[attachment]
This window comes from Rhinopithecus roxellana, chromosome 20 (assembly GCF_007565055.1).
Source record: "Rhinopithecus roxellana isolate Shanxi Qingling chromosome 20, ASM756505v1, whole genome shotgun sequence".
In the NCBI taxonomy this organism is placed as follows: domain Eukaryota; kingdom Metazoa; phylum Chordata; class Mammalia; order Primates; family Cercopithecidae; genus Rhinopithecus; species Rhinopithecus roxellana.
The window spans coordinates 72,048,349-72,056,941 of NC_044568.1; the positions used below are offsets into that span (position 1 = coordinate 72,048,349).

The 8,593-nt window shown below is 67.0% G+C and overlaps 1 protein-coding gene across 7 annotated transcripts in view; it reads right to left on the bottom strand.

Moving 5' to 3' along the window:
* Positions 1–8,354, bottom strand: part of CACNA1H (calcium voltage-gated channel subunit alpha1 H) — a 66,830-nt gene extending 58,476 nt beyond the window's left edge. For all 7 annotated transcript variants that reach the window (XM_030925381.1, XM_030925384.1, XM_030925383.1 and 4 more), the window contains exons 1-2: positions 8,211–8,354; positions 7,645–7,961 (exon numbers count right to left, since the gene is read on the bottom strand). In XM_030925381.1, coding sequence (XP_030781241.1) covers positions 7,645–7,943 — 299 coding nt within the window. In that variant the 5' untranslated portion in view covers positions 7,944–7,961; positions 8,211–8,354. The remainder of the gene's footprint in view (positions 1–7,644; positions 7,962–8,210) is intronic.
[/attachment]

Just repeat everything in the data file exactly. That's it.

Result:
This window comes from Rhinopithecus roxellana, chromosome 20 (assembly GCF_007565055.1).
Source record: "Rhinopithecus roxellana isolate Shanxi Qingling chromosome 20, ASM756505v1, whole genome shotgun sequence".
In the NCBI taxonomy this organism is placed as follows: domain Eukaryota; kingdom Metazoa; phylum Chordata; class Mammalia; order Primates; family Cercopithecidae; genus Rhinopithecus; species Rhinopithecus roxellana.
The window spans coordinates 72,048,349-72,056,941 of NC_044568.1; the positions used below are offsets into that span (position 1 = coordinate 72,048,349).

The 8,593-nt window shown below is 67.0% G+C and overlaps 1 protein-coding gene across 7 annotated transcripts in view; it reads right to left on the bottom strand.

Moving 5' to 3' along the window:
* Positions 1–8,354, bottom strand: part of CACNA1H (calcium voltage-gated channel subunit alpha1 H) — a 66,830-nt gene extending 58,476 nt beyond the window's left edge. For all 7 annotated transcript variants that reach the window (XM_030925381.1, XM_030925384.1, XM_030925383.1 and 4 more), the window contains exons 1-2: positions 8,211–8,354; positions 7,645–7,961 (exon numbers count right to left, since the gene is read on the bottom strand). In XM_030925381.1, coding sequence (XP_030781241.1) covers positions 7,645–7,943 — 299 coding nt within the window. In that variant the 5' untranslated portion in view covers positions 7,944–7,961; positions 8,211–8,354. The remainder of the gene's footprint in view (positions 1–7,644; positions 7,962–8,210) is intronic.